Rate of labour wage declines over three years: Report
The rate of labour wage has declined over the past three years compared to the increase in the wholesale rice price despite increased farm production while the rate of poverty decline is not consistent with the rising income inequality, a government report has revealed.
The ‘National Food Policy Plan of Action and Country Investment Plan Monitoring Report 2016′ published in June 2016 by Food Planning and Monitoring Unit (FPMU) of the ministry of food said change in national wage expressed in a kilogram of coarse rice of all sectors moderately decreased to 7.85 per cent in 2014/15 from 9.65 per cent in 2013/14 on a three-year moving average basis, because of lesser increase in the three years’ average of general wage index compared to the corresponding increase in the national wholesale rice price index.
The nominal agricultural labour wage increased more than three times over the last decade, from Tk 79 in 2004/05 to Tk 287 in 2014/15 for per day of work. Income poverty declined faster between 2000 and 2010 compared to the previous decade, however, the progress was uneven across regions, it said.
“The steady growth of per capita income and satisfactory decline in the rate of poverty has not been associated with any appreciable decline in income inequality,” said the report.
The report, however, recommended reducing income inequality; expanding rural non farm employment opportunities; enhancing initiatives for people’s Right to Food; expanding Social Safety Net (SSN) programmes to cover seasonal and regional exigencies; and expediting implementation of the National Social Security Strategy (NSSS) to ensure accessibility of food.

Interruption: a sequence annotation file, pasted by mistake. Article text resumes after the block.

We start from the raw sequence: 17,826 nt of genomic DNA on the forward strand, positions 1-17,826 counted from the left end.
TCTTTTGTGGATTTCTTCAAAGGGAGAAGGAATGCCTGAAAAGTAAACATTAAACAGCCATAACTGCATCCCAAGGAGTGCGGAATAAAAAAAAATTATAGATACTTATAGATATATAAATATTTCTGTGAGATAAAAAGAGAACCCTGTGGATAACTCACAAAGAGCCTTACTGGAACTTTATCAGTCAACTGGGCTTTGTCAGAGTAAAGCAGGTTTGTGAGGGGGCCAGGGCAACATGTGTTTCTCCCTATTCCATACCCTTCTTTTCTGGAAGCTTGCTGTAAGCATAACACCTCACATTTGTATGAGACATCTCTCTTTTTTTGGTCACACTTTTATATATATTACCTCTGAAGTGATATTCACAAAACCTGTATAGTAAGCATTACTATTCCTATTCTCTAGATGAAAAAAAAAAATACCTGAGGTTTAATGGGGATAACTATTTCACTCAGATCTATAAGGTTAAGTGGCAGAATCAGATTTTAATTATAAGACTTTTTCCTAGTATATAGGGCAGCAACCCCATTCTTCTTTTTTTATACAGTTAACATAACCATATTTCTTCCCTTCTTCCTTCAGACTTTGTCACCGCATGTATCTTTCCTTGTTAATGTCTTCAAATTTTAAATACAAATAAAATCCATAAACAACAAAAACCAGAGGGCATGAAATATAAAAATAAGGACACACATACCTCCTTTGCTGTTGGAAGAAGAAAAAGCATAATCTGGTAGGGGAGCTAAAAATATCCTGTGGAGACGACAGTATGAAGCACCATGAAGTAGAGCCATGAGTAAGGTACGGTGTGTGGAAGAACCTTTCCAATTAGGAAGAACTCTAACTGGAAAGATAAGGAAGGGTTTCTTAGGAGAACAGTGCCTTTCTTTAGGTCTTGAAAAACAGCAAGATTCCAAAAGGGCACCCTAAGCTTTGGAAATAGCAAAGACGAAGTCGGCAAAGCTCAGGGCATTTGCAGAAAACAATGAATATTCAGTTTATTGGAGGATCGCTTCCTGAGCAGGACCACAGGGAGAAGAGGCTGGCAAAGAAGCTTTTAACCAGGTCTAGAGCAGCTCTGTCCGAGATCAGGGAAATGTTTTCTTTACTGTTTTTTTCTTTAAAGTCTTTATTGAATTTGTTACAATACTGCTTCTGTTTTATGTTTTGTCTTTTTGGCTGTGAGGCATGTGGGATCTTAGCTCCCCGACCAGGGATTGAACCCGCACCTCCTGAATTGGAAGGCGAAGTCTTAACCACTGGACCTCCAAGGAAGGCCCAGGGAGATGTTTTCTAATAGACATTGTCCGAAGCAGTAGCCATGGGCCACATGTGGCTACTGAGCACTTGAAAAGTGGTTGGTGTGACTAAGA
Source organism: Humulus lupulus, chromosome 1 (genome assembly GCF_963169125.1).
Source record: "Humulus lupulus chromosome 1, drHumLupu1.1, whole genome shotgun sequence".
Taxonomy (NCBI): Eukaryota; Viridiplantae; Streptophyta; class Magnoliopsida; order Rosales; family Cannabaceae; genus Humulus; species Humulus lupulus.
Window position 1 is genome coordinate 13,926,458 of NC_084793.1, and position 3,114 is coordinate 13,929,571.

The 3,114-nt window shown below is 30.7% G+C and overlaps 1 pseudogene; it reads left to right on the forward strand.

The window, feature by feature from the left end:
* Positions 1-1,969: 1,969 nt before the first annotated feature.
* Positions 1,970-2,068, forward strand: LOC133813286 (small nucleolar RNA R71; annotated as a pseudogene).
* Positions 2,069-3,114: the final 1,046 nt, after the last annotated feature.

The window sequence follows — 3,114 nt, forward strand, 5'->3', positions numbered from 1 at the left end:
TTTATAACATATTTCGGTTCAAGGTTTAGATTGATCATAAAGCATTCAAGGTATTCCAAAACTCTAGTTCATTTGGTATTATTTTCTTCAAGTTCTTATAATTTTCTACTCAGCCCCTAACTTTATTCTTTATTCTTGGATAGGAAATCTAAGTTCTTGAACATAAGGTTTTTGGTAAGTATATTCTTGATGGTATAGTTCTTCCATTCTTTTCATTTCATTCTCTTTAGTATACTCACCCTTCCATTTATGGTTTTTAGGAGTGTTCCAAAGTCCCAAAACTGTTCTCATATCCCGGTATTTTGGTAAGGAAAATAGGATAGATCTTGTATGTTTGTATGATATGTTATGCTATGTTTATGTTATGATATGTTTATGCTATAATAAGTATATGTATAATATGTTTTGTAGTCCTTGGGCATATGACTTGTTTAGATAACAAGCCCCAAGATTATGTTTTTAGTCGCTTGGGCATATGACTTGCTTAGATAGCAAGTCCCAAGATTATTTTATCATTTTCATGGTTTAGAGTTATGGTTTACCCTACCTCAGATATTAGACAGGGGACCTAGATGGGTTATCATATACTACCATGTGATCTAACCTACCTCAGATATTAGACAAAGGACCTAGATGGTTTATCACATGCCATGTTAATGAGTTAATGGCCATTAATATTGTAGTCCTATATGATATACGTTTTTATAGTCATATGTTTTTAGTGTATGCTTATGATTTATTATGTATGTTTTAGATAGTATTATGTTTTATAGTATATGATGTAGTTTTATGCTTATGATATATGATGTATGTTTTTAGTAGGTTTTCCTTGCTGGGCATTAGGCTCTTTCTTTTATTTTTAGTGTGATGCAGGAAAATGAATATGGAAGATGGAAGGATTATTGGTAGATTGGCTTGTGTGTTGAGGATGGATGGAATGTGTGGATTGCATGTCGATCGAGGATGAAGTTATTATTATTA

Dhaka University professor of economics Rashed Al Mahmud Titumir told the FE that in the overall production process the return to the worker has decreased compared to the return to the factors like land and capital.
“As the labour wage has declined compared to the return to the factors, the inequality has increased. As the labour wage has not increased equally with the wholesale price of rice, he is buying fewer commodities,” he said.
Professor Rashed said the growth process is not equal which is further constrained by lack of employment creation in formal sector having a dampening effect on labour wage and the large unemployed waiting to be absorbed in the labour market have not found employment due to investment depression and fewer economic activities.
The report said agricultural GDP (excluding forestry) growth registered a notable decline to 3.1 per cent in 2014/15 from 4.3 per cent in 2013/14 owing to decreased growth rate in crop sector. Increase in private imports from 0.4 million MT in 2013/14 to 1.5 million MT in 2014/15 was registered, mainly because of lower import parity price for Indian rice. Instability of rice production slightly increased to 3.1 per cent in 2014/15.
Release of new varieties increased in 2014/15, especially for rice, wheat, potato and vegetables. Rice production increased by 1.0 per cent in 2014/15, because of both area expansion and yield improvement.
Production of maize, wheat, potato, pulses, pumpkin, beans and edible oilseeds improved.
Fish production grew at 3.9 per cent in 2014/15. Shrimp production continued to accelerate, registering an increase of 3.3 per cent over 2013/14.
Meat production displayed a strong increasing trend with 29.3 per cent average growth over the reference period. Milk production registered an upward trend, averaging 16 per cent. While egg production declined by 17 per cent in 2008/09, it recovered sharply thereafter registering an 11 per cent average growth rate.
Additional research director of Centre for Policy Dialogue (CPD) Khondaker Golam Moazzem said the growth rate of wage has been lower than the increase in inflation which has a negative effect on affordability.
The increase in agricultural production is a positive thing in terms of increasing affordability and accessibility. But the use of chemical fertilisers, preservatives and pesticides during the production and marketing process has seriously hampered the quality of these produce.
Seeing the growth in agri production and its market, it is easily presumable that the affordability of the local consumers has increased but this affordability has not risen for the lower-income group. As the non-food inflation has risen more than food inflation, poor people have to spend most of their income for other products and services, Mr Moazzem added.